The film is as much about the power of the media as it is about war and revolution. ISIS is ultimately waging a war of images, from the black uniforms, to the public displays of violence and death, using print magazines and social media channels to communicate, and showing their ruthlessness in execution videos. Their production values have gone up, too, as they’ve started to create exciting, Hollywood-style films to entice new members, and have heavily recruited members with media experience.

Despite the horrific death they’ve endured, the threats, the fleeing, the racism they experience abroad, RBSS knows that, in many ways, they are winning the media war, exposing the fraud and lies of ISIS. That’s the fuel to their fire. Simultaneously, the stakes are high and extremely stark. It’s black and white for RBSS — “either we win or they kill all of us,” Aziz says, shaking and smoking in his apartment. That’s all there is to it.

The experience of watching “City of Ghosts” is similar to “Cartel Land” in that you remain wide-eyed, jaw dropped the entire time, letting out involuntary yelps and gasps here and there. Heineman doesn’t sugar coat anything at all. This is the truth about what is happening in Syria, and we should be shocked, dismayed and horrified.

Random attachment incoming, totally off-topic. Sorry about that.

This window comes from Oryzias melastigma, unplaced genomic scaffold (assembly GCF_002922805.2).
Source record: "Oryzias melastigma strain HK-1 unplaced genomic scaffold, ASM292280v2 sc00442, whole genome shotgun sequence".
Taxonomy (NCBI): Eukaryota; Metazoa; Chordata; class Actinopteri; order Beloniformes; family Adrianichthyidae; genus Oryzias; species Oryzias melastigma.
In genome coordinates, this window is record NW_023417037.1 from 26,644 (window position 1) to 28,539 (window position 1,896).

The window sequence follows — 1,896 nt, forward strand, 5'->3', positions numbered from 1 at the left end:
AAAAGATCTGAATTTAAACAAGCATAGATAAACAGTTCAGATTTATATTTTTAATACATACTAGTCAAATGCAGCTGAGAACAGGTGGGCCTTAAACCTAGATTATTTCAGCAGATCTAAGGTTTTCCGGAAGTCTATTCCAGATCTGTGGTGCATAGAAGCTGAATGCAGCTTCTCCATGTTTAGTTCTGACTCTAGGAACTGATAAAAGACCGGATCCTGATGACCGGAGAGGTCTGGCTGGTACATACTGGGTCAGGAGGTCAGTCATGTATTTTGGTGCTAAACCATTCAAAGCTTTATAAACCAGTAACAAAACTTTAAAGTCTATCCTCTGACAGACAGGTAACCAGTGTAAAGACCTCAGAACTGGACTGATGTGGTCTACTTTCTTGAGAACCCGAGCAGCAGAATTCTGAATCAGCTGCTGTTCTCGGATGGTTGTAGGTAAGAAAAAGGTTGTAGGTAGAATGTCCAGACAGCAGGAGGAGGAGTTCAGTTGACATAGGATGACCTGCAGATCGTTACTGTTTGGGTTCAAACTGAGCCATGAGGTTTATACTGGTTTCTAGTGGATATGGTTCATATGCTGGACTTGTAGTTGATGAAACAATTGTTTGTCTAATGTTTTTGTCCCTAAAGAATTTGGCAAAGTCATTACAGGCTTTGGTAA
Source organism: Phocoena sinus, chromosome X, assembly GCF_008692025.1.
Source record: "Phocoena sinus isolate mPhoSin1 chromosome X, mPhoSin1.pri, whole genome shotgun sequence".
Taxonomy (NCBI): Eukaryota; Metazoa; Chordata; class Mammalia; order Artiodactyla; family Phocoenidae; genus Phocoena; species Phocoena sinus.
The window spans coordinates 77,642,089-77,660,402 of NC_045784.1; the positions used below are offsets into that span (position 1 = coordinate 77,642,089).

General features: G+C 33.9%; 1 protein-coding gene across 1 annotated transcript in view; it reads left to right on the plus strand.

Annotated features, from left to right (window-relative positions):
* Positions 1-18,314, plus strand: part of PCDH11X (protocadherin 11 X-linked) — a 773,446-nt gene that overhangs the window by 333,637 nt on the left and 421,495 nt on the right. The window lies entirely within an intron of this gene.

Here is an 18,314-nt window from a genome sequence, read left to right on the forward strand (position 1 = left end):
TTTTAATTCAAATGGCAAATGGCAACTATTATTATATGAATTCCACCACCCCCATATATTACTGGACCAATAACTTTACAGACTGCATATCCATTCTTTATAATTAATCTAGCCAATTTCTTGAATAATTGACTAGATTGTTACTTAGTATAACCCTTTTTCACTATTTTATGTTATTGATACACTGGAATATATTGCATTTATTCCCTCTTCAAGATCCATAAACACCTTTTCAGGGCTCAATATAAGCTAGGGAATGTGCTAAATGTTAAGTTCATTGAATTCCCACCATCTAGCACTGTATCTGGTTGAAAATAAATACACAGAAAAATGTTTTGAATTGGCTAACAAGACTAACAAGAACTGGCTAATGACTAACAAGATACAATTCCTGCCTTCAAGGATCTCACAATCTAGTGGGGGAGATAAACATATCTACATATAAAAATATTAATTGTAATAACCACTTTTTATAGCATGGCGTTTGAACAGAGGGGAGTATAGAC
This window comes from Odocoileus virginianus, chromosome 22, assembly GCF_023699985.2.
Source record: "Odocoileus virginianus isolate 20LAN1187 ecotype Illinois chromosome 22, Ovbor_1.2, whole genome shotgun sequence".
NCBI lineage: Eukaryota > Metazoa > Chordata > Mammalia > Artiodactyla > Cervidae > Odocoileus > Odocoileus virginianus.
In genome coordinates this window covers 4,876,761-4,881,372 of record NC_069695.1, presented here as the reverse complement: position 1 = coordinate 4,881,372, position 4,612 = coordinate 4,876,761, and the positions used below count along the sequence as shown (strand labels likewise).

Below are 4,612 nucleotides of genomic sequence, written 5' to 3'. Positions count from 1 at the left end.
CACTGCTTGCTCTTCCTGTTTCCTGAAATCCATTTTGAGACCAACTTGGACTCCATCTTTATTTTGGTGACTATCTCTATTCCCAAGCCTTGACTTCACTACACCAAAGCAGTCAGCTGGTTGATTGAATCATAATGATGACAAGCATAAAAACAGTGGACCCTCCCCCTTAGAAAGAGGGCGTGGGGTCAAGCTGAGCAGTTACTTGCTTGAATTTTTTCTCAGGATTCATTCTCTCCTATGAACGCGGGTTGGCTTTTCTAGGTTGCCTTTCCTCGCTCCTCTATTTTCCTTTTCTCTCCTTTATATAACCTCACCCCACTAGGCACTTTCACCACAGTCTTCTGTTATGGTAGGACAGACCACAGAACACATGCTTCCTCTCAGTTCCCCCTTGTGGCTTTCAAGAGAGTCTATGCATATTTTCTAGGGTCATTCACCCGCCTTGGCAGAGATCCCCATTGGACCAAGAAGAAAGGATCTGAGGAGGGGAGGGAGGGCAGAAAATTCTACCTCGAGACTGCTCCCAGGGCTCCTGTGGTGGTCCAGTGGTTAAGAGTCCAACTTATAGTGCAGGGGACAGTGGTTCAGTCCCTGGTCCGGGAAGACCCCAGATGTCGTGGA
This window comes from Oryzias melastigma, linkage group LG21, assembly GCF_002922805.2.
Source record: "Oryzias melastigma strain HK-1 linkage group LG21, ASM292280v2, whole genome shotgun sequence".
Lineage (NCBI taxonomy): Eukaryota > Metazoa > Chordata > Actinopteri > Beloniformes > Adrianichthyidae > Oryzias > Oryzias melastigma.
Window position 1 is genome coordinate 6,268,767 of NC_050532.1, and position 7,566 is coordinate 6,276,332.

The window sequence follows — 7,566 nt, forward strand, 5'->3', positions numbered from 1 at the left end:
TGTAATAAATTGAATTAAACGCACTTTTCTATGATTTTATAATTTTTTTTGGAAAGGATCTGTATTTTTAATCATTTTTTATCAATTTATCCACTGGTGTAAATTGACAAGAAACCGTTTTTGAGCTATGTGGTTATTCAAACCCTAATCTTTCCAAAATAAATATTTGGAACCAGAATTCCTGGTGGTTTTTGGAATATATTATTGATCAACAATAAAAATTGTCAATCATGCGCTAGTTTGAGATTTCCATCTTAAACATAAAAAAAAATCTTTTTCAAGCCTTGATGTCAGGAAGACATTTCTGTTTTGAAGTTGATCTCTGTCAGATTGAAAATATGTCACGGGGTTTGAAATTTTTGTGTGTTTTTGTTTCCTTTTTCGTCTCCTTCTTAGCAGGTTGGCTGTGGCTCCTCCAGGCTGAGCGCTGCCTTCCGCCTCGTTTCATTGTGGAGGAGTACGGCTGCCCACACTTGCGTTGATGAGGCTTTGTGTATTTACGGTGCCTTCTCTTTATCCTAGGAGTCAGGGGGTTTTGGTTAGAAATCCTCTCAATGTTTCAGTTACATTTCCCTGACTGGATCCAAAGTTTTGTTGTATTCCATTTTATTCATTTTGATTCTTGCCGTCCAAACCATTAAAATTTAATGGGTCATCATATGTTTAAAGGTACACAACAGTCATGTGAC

Due to the nature of his subjects, the moral and ethical lines are clear and uncomplicated, but that doesn’t make the issues any less thorny. Does one continue doing this kind of work when your foes are murdering and threatening your family? Do you endure danger to continue fighting for a home that may no longer exist?

Ultimately, “City of Ghosts” quietly asserts itself and the work of RBSS as crucial weapons in the fight against ISIS. If ISIS is fighting a war of propaganda, banning satellite dishes and internet access and cameras, those are the tools that the citizens can and must use to resist these forces, to expose their truth. It’s a message that reaches far beyond the limits of Raqqa. [A]

Copyright 2017 The Playlist

Unprecedented Access

Reviewed by: Amber Wilkinson

With unprecedented access, this documentary follows the extraordinary journey of "Raqqa is Being Slaughtered Silently" — a group of anonymous citizen journalists who banded together after their homeland was overtaken by ISIS — as they risk their lives to stand up against one of the greatest evils in the world today.

There has, rightly, been a lot of talk of the heroism of The White Helmets recently, with Orlando von Einsiedel's short documentary of the same name taking home an Oscar and Last Men In Aleppo rightfully garnering praise at Sundance.